What the article says:
- “Effective executives know where their time goes. They work systematically at managing the little of their time that can be brought under their control.” … Record how you spend your time. Cut the things that steal it. Then consolidate your time into chunks big enough to accomplish good work.
- “Effective executives focus on outward contribution. They gear their efforts to results rather than to work. They start out with the question, “What results are expected of me?” rather than with the work to be done, let alone with its techniques and tools.” … Don’t focus on the work in front of you, focus on results. If you’re just doing what comes in, you’re on the treadmill, not making a difference.
- “Effective executives build on strengths—their own strengths, the strengths of their superiors, colleagues, and subordinates; and on the strengths in the situation, that is, on what they can do. They do not build on weakness. They do not start out with the things they cannot do.” … Delegate what you’re not good at and spend your time on what you are.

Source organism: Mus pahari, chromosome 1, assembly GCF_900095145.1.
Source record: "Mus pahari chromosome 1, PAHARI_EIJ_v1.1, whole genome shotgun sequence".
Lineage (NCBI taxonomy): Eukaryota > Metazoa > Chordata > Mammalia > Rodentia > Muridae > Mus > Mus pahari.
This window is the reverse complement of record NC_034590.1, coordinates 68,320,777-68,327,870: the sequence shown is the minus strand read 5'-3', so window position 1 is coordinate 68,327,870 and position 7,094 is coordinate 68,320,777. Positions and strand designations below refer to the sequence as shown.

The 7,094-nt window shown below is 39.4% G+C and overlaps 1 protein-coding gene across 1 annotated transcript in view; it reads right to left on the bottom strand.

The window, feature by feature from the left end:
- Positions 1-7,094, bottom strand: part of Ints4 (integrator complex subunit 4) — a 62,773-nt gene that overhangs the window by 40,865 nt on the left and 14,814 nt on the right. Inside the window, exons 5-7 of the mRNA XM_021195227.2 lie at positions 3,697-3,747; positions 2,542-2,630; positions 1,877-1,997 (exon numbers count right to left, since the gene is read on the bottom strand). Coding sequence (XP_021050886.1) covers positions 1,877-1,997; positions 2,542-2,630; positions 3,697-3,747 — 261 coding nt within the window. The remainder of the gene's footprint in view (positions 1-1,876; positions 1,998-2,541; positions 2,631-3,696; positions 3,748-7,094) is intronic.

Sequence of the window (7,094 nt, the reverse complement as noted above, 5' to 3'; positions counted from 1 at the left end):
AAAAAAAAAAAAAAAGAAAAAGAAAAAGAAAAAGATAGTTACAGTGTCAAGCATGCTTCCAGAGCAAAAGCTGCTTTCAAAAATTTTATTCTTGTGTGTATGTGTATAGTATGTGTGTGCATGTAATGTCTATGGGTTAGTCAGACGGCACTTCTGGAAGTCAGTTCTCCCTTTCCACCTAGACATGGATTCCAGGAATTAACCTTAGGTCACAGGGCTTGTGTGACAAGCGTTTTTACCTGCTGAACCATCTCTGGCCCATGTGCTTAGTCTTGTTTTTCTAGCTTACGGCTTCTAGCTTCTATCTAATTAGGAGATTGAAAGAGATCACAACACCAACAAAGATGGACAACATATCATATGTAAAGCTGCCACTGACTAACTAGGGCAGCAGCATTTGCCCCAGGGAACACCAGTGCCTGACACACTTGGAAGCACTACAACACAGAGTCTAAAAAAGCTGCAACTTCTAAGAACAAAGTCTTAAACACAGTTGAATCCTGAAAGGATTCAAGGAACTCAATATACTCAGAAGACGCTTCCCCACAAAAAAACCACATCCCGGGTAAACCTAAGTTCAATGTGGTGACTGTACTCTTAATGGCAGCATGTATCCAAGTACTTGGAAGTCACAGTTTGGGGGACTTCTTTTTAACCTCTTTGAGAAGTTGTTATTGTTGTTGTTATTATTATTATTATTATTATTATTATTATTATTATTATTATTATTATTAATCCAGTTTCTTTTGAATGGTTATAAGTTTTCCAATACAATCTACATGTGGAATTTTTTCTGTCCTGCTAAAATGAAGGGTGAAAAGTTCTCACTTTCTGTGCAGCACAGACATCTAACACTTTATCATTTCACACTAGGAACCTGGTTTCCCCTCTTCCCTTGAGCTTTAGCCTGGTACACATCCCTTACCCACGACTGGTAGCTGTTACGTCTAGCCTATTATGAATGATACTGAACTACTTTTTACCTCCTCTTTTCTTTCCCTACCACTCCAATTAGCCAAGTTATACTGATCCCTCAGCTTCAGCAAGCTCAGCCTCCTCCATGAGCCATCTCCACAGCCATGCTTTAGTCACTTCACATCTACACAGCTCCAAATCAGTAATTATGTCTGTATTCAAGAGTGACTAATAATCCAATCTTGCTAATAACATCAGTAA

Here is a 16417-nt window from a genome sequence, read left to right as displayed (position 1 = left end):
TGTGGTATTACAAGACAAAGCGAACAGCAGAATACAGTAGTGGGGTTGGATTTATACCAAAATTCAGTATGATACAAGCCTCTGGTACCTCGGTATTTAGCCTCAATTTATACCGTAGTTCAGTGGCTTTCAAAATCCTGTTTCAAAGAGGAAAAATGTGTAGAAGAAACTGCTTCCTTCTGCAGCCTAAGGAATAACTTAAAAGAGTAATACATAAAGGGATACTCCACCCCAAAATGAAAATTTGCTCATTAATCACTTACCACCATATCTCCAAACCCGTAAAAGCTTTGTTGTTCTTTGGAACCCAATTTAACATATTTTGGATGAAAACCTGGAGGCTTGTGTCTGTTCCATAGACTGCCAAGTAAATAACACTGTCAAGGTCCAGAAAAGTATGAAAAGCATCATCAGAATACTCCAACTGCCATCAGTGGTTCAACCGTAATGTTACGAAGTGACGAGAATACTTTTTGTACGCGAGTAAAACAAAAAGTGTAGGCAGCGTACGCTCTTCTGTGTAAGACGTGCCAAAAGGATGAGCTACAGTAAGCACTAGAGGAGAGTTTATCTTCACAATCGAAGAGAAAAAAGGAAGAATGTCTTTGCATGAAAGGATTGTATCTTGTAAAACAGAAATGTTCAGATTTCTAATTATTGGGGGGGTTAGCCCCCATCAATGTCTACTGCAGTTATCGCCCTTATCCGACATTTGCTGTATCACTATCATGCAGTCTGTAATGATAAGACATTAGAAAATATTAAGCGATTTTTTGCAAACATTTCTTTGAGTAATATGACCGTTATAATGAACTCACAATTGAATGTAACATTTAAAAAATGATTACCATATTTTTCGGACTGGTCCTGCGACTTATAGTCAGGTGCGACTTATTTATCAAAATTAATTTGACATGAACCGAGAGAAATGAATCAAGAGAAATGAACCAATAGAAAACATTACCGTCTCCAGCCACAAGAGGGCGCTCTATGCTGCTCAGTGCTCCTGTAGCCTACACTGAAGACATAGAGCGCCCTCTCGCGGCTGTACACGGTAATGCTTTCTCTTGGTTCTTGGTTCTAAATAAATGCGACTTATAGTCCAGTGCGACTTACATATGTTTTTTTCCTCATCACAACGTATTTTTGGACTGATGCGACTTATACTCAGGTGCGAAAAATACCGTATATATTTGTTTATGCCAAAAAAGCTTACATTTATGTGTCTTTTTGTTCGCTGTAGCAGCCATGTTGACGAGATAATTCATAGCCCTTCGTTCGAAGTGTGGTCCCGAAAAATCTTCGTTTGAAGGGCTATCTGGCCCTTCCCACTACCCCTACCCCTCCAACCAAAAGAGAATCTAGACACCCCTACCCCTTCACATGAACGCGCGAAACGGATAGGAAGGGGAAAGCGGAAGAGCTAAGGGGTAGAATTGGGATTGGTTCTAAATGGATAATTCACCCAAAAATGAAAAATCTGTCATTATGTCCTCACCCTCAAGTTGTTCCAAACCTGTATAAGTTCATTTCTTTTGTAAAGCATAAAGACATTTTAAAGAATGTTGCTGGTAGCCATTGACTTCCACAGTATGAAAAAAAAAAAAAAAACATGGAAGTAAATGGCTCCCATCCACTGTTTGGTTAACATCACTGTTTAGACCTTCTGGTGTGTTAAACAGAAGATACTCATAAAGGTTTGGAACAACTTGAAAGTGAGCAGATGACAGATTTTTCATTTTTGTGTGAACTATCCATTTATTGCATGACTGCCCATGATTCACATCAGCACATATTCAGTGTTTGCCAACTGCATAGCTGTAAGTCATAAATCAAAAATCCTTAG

- “Effective executives concentrate on the few major areas where superior performance will produce outstanding results. They force themselves to set priorities and stay with their priority decisions. They know that they have no choice but to do first things first—and second things not at all. The alternative is to get nothing done.” … Getting things done is not enough. You must get the right things done. What is most important? Focus on that.
- “Effective executives … make effective decisions. They know that this is, above all, a matter of system—of the right steps in the right sequence. They know that an effective decision is always a judgment based on “dissenting opinions” rather than on “consensus on the facts.” And they know that to make many decisions fast means to make the wrong decisions. What is needed are few, but fundamental, decisions. What is needed is the right strategy rather than razzle-dazzle tactics.” … The best decision makers focus on the decisions that are important and the ones only they can solve.
Why this matters:
In the face of never ending demands on executive time, and the relentless pace of business, we can often find ourselves doing the urgent rather than the important, being busy but not productive. Barker’s excellent summary of Drucker’s work is both a timely reminder and an effective checklist for getting our focus right